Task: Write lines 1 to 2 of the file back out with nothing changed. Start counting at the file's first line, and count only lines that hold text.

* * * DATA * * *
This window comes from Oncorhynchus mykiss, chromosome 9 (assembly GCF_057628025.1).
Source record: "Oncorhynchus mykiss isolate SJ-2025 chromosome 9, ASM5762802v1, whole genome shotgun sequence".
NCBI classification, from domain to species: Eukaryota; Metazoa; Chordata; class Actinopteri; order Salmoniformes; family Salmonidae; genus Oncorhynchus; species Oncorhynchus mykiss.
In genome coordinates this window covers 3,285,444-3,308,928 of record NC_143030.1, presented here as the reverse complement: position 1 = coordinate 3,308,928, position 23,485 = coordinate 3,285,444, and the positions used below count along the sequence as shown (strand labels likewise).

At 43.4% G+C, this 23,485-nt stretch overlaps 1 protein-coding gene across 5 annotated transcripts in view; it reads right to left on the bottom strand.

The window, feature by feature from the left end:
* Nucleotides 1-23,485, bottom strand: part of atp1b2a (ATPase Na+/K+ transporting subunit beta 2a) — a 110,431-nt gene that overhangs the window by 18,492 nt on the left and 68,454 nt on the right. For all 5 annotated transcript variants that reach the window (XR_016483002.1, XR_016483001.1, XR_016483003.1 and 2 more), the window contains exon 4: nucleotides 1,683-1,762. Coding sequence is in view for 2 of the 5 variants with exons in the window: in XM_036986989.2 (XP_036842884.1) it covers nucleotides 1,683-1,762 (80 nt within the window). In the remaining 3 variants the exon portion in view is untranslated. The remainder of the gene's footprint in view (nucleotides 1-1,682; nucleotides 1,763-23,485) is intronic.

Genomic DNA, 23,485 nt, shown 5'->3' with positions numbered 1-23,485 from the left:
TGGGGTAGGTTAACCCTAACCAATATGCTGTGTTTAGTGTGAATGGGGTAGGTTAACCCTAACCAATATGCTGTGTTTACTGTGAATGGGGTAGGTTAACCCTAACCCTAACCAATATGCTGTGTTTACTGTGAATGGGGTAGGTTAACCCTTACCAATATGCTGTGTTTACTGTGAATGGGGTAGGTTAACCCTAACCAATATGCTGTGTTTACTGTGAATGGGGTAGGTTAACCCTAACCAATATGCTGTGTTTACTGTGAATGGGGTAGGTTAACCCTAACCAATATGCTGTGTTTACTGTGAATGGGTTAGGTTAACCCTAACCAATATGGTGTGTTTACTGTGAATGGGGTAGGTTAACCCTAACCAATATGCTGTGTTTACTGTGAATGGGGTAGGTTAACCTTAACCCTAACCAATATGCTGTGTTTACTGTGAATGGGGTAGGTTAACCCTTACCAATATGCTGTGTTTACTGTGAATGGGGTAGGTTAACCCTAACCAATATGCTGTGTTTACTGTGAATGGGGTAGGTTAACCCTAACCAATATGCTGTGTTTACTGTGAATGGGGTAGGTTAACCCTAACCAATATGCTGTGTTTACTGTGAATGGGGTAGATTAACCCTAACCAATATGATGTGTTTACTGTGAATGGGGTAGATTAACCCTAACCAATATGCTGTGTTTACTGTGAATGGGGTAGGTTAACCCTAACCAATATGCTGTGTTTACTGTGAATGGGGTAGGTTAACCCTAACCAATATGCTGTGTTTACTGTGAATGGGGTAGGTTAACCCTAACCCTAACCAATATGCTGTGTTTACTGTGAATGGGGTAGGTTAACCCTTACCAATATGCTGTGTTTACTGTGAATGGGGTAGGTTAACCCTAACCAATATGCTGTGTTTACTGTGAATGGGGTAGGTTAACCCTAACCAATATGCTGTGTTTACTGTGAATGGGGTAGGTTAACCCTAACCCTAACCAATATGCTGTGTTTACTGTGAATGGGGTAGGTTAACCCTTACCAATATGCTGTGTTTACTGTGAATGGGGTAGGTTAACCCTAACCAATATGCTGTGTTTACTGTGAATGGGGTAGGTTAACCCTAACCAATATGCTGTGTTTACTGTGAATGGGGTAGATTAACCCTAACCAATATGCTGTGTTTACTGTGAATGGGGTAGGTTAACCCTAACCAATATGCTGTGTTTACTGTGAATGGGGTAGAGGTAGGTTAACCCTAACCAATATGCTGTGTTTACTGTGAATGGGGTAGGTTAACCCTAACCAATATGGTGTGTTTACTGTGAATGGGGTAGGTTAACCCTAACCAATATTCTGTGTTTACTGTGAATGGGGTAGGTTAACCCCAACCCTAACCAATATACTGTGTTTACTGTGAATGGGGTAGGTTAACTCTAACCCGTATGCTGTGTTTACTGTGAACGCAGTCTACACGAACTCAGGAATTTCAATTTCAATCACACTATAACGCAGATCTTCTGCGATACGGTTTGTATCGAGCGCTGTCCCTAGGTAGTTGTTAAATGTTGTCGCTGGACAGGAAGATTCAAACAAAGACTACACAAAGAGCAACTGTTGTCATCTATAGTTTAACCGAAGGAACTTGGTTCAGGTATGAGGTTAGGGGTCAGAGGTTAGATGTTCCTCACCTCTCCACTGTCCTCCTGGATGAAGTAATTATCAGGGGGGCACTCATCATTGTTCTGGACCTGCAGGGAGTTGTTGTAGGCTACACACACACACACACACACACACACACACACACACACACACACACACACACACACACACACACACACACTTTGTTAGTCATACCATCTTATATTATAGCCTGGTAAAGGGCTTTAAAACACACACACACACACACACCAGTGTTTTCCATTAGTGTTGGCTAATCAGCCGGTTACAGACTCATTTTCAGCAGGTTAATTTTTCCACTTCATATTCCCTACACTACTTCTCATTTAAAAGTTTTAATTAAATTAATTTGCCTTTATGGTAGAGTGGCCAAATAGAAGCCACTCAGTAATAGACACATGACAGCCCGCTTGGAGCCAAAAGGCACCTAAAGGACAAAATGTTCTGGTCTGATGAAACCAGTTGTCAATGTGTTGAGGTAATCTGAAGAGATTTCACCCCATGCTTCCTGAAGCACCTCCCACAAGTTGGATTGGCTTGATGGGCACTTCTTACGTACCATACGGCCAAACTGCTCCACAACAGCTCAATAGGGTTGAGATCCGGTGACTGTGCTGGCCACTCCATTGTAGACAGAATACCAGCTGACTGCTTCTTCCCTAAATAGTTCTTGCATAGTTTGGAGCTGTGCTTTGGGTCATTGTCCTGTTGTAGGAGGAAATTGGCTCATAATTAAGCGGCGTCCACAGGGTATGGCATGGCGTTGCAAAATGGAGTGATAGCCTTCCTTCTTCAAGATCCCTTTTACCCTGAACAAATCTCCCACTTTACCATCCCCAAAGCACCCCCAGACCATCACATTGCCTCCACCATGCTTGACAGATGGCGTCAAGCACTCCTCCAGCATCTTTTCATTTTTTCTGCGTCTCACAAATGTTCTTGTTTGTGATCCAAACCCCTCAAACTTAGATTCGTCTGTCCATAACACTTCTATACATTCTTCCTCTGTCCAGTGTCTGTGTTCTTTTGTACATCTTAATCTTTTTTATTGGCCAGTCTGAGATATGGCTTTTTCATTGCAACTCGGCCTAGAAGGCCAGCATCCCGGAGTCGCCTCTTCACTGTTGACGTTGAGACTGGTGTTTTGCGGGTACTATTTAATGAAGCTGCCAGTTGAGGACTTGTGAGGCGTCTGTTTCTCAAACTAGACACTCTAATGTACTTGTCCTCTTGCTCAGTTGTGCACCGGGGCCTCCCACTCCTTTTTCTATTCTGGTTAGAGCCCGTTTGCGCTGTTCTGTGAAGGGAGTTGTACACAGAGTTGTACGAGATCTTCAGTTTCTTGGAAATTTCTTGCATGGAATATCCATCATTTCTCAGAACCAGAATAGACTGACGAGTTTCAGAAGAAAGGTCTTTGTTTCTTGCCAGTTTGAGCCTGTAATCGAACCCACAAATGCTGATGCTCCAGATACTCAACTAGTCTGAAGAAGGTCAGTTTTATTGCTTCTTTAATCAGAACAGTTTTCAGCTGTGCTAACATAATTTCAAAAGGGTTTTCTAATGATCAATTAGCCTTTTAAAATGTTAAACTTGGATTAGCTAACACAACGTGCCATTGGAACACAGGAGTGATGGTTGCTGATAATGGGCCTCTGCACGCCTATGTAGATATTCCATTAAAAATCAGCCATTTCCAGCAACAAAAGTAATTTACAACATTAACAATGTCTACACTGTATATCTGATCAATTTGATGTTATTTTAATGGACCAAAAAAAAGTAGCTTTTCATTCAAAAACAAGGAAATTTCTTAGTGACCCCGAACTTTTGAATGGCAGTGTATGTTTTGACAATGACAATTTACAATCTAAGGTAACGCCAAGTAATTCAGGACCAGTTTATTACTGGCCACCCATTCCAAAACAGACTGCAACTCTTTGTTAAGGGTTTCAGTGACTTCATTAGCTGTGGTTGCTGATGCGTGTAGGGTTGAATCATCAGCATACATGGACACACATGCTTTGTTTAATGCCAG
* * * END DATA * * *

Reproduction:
This window comes from Oncorhynchus mykiss, chromosome 9 (assembly GCF_057628025.1).
Source record: "Oncorhynchus mykiss isolate SJ-2025 chromosome 9, ASM5762802v1, whole genome shotgun sequence".